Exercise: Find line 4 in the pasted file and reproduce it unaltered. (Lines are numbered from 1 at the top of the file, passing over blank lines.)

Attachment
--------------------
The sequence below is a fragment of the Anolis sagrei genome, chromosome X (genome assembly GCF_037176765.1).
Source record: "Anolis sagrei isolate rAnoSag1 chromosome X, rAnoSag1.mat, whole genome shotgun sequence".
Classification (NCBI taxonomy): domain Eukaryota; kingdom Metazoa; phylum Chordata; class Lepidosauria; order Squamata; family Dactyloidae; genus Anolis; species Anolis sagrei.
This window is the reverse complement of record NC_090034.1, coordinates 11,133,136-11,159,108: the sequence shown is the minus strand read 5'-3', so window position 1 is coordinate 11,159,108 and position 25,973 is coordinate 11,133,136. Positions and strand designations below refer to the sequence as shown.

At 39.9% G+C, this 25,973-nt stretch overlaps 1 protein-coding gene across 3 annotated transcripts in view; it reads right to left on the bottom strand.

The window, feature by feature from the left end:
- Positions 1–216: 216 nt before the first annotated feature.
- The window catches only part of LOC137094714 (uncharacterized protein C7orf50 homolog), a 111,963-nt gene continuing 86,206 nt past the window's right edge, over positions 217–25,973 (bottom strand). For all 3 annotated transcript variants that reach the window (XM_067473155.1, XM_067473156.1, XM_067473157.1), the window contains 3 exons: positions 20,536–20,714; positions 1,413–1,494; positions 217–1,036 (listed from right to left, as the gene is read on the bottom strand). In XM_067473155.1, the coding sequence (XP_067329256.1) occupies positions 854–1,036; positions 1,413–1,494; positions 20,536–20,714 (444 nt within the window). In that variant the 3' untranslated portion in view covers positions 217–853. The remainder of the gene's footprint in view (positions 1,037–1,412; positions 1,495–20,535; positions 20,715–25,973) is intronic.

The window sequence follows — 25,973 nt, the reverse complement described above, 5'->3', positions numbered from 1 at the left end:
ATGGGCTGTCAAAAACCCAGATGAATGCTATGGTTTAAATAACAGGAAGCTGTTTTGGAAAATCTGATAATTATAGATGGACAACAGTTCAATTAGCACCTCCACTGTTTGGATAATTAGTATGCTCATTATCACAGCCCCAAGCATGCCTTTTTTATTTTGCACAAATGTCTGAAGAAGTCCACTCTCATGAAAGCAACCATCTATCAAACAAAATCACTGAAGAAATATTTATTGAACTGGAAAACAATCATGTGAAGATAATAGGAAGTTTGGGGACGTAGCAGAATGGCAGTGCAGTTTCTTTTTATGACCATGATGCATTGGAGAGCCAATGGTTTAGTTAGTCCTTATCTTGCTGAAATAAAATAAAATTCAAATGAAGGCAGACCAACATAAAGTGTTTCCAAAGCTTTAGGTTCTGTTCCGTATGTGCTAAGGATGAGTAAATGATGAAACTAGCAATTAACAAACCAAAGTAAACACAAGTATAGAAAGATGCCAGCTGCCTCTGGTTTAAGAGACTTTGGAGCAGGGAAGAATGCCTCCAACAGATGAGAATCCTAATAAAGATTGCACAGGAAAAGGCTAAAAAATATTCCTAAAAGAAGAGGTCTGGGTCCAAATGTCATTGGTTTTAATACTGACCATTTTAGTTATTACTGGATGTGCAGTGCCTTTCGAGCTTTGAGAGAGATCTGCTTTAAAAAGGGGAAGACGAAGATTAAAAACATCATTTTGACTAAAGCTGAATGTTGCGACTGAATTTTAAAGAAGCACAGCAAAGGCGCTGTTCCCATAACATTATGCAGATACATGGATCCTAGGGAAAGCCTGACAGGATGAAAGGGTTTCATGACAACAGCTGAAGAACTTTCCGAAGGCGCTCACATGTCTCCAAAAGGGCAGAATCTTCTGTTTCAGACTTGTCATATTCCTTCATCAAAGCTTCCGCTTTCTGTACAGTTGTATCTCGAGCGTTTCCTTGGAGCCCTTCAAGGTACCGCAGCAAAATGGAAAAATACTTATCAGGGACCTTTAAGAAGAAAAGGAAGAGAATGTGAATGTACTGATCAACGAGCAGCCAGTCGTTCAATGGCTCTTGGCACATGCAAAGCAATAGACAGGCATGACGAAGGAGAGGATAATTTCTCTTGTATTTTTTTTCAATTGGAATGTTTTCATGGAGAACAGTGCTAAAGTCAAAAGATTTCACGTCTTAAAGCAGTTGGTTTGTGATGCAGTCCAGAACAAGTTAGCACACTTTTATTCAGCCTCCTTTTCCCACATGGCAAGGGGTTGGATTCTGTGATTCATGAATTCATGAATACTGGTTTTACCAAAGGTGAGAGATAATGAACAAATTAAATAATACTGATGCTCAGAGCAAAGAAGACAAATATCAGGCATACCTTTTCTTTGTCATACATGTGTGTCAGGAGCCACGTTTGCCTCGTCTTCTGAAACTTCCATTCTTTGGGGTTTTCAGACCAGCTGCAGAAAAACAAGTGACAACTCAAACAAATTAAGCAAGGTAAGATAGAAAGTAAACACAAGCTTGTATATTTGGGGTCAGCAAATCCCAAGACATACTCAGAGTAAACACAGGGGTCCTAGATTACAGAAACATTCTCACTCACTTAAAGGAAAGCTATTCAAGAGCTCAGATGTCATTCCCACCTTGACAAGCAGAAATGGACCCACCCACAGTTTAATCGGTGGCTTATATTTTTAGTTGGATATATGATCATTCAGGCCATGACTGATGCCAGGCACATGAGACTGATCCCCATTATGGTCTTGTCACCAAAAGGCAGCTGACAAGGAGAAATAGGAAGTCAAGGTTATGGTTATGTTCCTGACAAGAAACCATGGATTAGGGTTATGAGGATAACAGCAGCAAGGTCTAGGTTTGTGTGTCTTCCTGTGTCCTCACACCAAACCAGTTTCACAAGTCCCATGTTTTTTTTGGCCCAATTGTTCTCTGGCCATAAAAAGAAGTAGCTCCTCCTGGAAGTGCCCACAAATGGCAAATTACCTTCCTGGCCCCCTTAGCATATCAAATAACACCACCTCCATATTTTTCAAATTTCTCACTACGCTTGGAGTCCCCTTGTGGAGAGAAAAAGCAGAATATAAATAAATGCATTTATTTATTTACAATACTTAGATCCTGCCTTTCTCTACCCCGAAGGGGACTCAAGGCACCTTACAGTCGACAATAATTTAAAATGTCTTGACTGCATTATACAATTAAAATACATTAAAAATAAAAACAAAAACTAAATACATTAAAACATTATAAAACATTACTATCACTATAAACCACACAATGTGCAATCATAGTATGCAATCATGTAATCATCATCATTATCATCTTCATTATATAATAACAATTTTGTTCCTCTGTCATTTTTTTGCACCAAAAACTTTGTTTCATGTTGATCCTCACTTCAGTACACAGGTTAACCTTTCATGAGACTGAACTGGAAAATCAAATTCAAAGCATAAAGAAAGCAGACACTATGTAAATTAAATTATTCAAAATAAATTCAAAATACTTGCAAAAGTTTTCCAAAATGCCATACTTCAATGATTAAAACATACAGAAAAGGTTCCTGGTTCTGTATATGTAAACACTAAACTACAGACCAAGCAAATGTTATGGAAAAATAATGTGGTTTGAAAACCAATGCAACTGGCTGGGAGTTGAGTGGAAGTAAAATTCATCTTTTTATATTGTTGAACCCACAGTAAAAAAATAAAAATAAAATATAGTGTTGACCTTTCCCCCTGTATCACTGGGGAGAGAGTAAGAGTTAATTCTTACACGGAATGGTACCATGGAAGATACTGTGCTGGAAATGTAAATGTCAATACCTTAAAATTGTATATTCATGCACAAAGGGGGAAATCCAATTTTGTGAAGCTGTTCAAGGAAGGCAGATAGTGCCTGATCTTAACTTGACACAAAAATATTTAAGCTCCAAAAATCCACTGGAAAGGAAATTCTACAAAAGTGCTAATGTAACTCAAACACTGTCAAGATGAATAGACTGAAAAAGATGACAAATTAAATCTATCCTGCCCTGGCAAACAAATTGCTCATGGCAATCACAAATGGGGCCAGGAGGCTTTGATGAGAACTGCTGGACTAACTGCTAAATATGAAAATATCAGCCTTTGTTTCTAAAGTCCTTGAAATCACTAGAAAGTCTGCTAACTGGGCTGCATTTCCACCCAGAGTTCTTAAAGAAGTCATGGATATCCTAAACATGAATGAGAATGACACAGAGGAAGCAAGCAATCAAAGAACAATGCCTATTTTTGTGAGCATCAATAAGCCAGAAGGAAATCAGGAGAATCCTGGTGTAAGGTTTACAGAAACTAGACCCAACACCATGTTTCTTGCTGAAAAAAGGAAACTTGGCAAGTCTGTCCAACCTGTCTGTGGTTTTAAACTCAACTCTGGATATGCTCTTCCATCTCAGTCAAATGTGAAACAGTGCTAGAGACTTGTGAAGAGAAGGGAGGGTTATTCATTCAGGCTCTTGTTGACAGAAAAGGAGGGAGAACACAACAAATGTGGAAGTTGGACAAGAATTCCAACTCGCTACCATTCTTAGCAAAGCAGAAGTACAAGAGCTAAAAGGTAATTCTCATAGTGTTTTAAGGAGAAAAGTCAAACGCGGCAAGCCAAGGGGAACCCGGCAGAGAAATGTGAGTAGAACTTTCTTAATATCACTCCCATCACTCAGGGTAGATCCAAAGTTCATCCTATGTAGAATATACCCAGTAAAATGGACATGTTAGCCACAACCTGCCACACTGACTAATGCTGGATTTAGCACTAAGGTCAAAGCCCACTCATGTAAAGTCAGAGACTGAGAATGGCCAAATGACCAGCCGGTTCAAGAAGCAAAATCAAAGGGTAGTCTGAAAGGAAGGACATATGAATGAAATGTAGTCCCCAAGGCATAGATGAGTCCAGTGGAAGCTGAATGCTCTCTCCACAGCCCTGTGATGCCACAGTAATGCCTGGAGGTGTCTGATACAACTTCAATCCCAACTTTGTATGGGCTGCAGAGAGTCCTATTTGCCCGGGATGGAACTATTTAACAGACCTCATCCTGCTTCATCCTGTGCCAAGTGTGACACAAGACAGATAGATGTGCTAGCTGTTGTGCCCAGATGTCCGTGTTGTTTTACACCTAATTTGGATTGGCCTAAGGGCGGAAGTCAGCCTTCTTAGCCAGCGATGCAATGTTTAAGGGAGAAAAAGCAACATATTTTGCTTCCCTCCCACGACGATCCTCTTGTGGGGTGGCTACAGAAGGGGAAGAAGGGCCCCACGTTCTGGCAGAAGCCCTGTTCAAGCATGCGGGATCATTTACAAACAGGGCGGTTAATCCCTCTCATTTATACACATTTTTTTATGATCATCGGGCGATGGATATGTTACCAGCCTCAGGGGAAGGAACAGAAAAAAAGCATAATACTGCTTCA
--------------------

This window is the reverse complement of record NC_090034.1, coordinates 11,133,136-11,159,108: the sequence shown is the minus strand read 5'-3', so window position 1 is coordinate 11,159,108 and position 25,973 is coordinate 11,133,136. Positions and strand designations below refer to the sequence as shown.